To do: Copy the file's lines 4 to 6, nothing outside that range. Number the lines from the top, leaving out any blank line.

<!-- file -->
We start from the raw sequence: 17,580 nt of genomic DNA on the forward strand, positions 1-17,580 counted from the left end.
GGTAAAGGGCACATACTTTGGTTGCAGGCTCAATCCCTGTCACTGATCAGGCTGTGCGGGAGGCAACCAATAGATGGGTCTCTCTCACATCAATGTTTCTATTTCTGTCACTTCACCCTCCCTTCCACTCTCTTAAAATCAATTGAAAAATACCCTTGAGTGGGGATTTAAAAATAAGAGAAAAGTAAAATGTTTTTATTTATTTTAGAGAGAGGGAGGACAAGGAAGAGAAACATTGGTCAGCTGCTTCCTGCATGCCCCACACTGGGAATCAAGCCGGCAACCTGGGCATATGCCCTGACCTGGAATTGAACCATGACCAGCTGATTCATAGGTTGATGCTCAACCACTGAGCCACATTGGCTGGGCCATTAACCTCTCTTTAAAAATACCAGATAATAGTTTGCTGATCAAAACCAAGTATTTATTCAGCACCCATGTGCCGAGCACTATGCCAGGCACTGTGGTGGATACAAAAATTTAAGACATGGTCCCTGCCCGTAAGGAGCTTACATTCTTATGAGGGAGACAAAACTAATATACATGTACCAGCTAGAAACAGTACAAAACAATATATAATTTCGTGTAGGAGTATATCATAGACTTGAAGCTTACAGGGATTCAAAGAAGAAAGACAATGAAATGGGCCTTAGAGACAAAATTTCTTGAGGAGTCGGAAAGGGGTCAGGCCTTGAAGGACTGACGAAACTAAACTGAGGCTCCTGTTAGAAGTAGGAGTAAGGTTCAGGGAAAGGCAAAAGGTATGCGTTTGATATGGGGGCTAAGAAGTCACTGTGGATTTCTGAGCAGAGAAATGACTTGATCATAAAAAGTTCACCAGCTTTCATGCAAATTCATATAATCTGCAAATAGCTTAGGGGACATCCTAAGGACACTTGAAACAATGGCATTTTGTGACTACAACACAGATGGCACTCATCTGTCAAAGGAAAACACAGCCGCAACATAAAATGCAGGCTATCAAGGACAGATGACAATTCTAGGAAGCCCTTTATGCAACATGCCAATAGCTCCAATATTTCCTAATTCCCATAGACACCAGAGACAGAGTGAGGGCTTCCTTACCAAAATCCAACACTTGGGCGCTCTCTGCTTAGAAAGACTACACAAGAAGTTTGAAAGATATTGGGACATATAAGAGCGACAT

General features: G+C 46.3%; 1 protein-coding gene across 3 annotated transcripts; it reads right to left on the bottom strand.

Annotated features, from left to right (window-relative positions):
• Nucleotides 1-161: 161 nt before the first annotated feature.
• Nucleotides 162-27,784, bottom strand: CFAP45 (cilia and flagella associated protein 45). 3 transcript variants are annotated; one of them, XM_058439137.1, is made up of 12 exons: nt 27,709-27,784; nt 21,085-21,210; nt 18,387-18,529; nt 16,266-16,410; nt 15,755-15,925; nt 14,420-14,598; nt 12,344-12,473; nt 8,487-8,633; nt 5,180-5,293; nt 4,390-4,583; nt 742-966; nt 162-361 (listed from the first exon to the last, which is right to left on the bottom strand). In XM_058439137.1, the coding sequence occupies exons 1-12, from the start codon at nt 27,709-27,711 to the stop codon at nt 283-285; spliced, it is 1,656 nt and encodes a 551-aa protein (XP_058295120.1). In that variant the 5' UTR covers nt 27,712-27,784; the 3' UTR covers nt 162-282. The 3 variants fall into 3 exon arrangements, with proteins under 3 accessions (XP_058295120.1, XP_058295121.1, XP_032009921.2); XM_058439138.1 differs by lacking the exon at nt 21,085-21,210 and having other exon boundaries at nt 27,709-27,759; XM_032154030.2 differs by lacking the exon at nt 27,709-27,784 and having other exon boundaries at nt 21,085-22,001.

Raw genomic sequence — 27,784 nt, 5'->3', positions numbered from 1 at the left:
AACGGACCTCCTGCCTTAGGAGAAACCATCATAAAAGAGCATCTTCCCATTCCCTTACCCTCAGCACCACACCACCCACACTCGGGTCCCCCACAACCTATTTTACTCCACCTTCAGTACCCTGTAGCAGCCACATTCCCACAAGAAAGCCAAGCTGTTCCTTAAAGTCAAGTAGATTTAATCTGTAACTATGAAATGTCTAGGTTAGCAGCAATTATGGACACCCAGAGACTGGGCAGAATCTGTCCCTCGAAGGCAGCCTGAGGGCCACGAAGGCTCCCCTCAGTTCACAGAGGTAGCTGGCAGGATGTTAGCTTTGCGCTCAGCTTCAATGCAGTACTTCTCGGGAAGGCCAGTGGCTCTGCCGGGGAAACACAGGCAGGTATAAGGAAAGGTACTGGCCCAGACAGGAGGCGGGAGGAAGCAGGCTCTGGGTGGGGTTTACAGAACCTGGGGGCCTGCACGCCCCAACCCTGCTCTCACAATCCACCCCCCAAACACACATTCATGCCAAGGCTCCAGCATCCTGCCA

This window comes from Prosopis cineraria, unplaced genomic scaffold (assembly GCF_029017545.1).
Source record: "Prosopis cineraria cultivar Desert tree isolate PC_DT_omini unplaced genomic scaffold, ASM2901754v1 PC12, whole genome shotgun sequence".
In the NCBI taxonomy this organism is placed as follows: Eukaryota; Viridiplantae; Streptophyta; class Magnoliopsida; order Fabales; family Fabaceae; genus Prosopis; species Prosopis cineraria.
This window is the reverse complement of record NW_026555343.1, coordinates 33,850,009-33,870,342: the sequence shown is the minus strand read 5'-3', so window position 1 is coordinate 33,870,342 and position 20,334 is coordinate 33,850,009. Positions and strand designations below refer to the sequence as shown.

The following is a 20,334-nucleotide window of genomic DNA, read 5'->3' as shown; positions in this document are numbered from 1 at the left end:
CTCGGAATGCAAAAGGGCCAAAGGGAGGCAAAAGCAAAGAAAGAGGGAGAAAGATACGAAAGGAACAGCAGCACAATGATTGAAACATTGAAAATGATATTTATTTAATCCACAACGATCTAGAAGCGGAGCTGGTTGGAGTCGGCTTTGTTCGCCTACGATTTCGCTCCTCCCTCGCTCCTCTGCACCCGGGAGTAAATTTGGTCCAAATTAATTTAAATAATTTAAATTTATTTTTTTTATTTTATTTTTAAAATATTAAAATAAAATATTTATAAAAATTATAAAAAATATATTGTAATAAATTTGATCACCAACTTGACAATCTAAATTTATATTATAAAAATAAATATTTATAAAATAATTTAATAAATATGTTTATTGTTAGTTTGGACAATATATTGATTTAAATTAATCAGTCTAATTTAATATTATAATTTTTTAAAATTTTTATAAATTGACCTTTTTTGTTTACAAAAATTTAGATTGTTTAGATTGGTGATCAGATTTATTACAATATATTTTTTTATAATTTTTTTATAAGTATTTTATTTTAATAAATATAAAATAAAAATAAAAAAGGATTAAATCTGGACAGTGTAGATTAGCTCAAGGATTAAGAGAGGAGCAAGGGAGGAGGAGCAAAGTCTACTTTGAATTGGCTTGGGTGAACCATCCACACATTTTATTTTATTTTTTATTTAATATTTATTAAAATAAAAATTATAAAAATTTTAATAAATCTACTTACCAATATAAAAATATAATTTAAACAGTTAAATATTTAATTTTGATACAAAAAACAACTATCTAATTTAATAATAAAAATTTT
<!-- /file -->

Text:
Annotated features, from left to right (window-relative positions):
• Nucleotides 1-161: 161 nt before the first annotated feature.
• Nucleotides 162-27,784, bottom strand: CFAP45 (cilia and flagella associated protein 45). 3 transcript variants are annotated; one of them, XM_058439137.1, is made up of 12 exons: nt 27,709-27,784; nt 21,085-21,210; nt 18,387-18,529; nt 16,266-16,410; nt 15,755-15,925; nt 14,420-14,598; nt 12,344-12,473; nt 8,487-8,633; nt 5,180-5,293; nt 4,390-4,583; nt 742-966; nt 162-361 (listed from the first exon to the last, which is right to left on the bottom strand). In XM_058439137.1, the coding sequence occupies exons 1-12, from the start codon at nt 27,709-27,711 to the stop codon at nt 283-285; spliced, it is 1,656 nt and encodes a 551-aa protein (XP_058295120.1). In that variant the 5' UTR covers nt 27,712-27,784; the 3' UTR covers nt 162-282. The 3 variants fall into 3 exon arrangements, with proteins under 3 accessions (XP_058295120.1, XP_058295121.1, XP_032009921.2); XM_058439138.1 differs by lacking the exon at nt 21,085-21,210 and having other exon boundaries at nt 27,709-27,759; XM_032154030.2 differs by lacking the exon at nt 27,709-27,784 and having other exon boundaries at nt 21,085-22,001.